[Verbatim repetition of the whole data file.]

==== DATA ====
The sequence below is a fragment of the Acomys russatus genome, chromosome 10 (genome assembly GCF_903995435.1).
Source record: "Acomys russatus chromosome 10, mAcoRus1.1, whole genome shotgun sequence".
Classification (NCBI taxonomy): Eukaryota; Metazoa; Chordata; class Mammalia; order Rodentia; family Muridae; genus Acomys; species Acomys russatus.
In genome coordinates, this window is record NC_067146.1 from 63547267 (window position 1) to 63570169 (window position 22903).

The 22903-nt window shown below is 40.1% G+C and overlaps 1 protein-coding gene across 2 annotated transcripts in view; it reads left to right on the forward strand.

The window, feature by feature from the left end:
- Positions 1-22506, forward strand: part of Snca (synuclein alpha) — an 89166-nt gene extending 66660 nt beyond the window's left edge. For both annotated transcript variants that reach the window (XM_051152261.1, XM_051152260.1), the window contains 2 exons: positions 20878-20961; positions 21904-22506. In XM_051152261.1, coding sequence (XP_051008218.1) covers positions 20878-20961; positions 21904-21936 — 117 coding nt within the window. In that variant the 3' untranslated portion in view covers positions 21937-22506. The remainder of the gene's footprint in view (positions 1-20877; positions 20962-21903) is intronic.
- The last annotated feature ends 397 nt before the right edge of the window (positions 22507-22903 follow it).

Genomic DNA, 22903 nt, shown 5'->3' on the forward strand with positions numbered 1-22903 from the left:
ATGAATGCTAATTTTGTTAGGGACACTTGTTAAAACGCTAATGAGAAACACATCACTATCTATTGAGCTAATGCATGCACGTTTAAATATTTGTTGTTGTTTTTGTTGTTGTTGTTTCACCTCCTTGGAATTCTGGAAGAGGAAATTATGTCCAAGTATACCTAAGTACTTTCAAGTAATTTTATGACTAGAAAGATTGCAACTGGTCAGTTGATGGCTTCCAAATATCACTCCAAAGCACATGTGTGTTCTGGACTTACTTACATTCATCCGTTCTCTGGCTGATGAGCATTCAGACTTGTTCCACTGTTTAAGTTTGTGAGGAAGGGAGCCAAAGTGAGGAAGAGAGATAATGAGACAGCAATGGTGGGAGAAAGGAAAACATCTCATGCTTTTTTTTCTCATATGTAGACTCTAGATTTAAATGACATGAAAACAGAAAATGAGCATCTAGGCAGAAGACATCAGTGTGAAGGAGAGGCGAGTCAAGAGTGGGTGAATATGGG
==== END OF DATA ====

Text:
The sequence below is a fragment of the Acomys russatus genome, chromosome 10 (genome assembly GCF_903995435.1).
Source record: "Acomys russatus chromosome 10, mAcoRus1.1, whole genome shotgun sequence".
Classification (NCBI taxonomy): Eukaryota; Metazoa; Chordata; class Mammalia; order Rodentia; family Muridae; genus Acomys; species Acomys russatus.
In genome coordinates, this window is record NC_067146.1 from 63547267 (window position 1) to 63570169 (window position 22903).

The 22903-nt window shown below is 40.1% G+C and overlaps 1 protein-coding gene across 2 annotated transcripts in view; it reads left to right on the forward strand.

The window, feature by feature from the left end:
- Positions 1-22506, forward strand: part of Snca (synuclein alpha) — an 89166-nt gene extending 66660 nt beyond the window's left edge. For both annotated transcript variants that reach the window (XM_051152261.1, XM_051152260.1), the window contains 2 exons: positions 20878-20961; positions 21904-22506. In XM_051152261.1, coding sequence (XP_051008218.1) covers positions 20878-20961; positions 21904-21936 — 117 coding nt within the window. In that variant the 3' untranslated portion in view covers positions 21937-22506. The remainder of the gene's footprint in view (positions 1-20877; positions 20962-21903) is intronic.
- The last annotated feature ends 397 nt before the right edge of the window (positions 22507-22903 follow it).

Genomic DNA, 22903 nt, shown 5'->3' on the forward strand with positions numbered 1-22903 from the left:
ATGAATGCTAATTTTGTTAGGGACACTTGTTAAAACGCTAATGAGAAACACATCACTATCTATTGAGCTAATGCATGCACGTTTAAATATTTGTTGTTGTTTTTGTTGTTGTTGTTTCACCTCCTTGGAATTCTGGAAGAGGAAATTATGTCCAAGTATACCTAAGTACTTTCAAGTAATTTTATGACTAGAAAGATTGCAACTGGTCAGTTGATGGCTTCCAAATATCACTCCAAAGCACATGTGTGTTCTGGACTTACTTACATTCATCCGTTCTCTGGCTGATGAGCATTCAGACTTGTTCCACTGTTTAAGTTTGTGAGGAAGGGAGCCAAAGTGAGGAAGAGAGATAATGAGACAGCAATGGTGGGAGAAAGGAAAACATCTCATGCTTTTTTTTCTCATATGTAGACTCTAGATTTAAATGACATGAAAACAGAAAATGAGCATCTAGGCAGAAGACATCAGTGTGAAGGAGAGGCGAGTCAAGAGTGGGTGAATATGGG